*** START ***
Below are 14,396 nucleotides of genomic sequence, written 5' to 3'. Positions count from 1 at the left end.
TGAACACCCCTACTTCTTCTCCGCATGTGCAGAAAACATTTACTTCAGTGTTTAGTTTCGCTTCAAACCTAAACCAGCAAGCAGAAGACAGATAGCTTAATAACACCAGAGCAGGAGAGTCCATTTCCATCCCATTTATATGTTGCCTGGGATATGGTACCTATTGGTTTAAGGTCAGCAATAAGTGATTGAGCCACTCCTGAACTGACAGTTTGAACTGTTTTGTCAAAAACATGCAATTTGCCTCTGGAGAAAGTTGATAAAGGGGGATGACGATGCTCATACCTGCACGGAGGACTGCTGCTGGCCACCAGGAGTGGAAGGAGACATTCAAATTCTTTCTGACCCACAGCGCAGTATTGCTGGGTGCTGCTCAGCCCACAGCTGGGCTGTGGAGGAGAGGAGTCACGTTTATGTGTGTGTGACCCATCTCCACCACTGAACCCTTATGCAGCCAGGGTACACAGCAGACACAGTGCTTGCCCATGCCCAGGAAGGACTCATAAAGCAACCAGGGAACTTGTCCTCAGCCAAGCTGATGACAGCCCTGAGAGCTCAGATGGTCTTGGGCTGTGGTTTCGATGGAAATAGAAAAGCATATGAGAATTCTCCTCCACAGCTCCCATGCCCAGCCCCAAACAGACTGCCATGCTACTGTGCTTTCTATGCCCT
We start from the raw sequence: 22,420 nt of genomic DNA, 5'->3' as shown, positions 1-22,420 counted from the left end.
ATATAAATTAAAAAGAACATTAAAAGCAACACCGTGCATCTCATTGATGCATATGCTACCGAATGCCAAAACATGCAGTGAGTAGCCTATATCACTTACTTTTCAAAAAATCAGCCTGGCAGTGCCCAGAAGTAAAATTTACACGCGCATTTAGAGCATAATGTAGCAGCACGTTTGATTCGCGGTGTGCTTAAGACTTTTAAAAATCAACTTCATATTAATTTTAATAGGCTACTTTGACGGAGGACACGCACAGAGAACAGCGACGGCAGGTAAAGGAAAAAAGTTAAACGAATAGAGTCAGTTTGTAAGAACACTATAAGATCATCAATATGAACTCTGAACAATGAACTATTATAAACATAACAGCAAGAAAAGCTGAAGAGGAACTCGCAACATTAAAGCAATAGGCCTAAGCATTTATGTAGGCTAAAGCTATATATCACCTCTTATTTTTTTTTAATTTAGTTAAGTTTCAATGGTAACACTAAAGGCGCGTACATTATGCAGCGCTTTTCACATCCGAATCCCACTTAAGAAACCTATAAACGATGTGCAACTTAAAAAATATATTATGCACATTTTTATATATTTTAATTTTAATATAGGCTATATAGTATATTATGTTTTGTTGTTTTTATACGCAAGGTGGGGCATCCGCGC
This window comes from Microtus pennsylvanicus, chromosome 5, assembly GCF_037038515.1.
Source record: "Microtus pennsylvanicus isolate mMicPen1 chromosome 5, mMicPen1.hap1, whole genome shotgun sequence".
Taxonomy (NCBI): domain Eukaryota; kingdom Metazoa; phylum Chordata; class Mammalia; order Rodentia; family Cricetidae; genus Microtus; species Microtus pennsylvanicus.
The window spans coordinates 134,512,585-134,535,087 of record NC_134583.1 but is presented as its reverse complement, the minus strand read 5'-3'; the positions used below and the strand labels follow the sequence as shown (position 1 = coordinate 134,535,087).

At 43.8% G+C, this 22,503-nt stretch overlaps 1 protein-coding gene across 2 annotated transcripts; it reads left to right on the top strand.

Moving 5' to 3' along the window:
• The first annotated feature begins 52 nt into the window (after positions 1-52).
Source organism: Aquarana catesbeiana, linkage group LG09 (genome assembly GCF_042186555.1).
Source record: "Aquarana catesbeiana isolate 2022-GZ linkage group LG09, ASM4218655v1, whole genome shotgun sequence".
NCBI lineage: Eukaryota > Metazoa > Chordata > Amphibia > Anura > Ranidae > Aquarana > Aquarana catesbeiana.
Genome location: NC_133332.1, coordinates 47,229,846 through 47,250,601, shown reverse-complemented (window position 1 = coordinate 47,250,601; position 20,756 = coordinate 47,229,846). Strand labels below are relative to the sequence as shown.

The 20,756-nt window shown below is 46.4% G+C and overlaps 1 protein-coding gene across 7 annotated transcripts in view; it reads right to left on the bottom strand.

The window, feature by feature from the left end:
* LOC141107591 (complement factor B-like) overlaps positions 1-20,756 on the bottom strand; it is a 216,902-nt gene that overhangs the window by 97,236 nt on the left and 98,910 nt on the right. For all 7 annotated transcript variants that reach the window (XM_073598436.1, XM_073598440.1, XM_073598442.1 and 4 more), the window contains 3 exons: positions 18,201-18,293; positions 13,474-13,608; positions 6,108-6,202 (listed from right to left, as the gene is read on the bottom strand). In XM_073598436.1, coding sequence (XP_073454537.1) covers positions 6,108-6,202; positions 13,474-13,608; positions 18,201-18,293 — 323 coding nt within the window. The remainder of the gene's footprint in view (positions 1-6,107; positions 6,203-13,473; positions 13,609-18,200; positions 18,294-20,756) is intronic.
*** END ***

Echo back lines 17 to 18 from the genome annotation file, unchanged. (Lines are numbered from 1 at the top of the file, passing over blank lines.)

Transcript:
The window, feature by feature from the left end:
* LOC141107591 (complement factor B-like) overlaps positions 1-20,756 on the bottom strand; it is a 216,902-nt gene that overhangs the window by 97,236 nt on the left and 98,910 nt on the right. For all 7 annotated transcript variants that reach the window (XM_073598436.1, XM_073598440.1, XM_073598442.1 and 4 more), the window contains 3 exons: positions 18,201-18,293; positions 13,474-13,608; positions 6,108-6,202 (listed from right to left, as the gene is read on the bottom strand). In XM_073598436.1, coding sequence (XP_073454537.1) covers positions 6,108-6,202; positions 13,474-13,608; positions 18,201-18,293 — 323 coding nt within the window. The remainder of the gene's footprint in view (positions 1-6,107; positions 6,203-13,473; positions 13,609-18,200; positions 18,294-20,756) is intronic.